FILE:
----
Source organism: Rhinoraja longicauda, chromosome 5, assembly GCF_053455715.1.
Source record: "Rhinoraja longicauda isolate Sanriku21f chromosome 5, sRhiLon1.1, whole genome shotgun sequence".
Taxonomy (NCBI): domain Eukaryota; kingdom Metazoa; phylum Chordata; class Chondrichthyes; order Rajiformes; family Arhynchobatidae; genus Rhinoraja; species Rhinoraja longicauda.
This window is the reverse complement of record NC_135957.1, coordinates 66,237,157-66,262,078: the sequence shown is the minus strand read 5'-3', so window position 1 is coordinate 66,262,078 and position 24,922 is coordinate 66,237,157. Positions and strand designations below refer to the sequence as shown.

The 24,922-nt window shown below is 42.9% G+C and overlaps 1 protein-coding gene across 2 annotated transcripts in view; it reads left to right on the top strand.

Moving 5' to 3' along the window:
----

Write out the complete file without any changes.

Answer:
Source organism: Rhinoraja longicauda, chromosome 5, assembly GCF_053455715.1.
Source record: "Rhinoraja longicauda isolate Sanriku21f chromosome 5, sRhiLon1.1, whole genome shotgun sequence".
Taxonomy (NCBI): domain Eukaryota; kingdom Metazoa; phylum Chordata; class Chondrichthyes; order Rajiformes; family Arhynchobatidae; genus Rhinoraja; species Rhinoraja longicauda.
This window is the reverse complement of record NC_135957.1, coordinates 66,237,157-66,262,078: the sequence shown is the minus strand read 5'-3', so window position 1 is coordinate 66,262,078 and position 24,922 is coordinate 66,237,157. Positions and strand designations below refer to the sequence as shown.

The 24,922-nt window shown below is 42.9% G+C and overlaps 1 protein-coding gene across 2 annotated transcripts in view; it reads left to right on the top strand.

Moving 5' to 3' along the window: